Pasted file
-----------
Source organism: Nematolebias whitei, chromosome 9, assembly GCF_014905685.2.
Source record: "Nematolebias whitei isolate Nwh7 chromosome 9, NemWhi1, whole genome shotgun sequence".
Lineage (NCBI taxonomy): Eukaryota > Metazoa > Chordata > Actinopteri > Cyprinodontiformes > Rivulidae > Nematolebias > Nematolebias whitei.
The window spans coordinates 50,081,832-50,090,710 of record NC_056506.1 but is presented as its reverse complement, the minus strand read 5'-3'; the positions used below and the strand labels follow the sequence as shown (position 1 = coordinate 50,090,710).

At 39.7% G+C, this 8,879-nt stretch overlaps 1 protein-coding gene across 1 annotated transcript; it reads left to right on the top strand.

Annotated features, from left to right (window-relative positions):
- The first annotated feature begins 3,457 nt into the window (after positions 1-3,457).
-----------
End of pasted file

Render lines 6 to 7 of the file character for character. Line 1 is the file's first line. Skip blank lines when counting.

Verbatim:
Annotated features, from left to right (window-relative positions):
- The first annotated feature begins 3,457 nt into the window (after positions 1-3,457).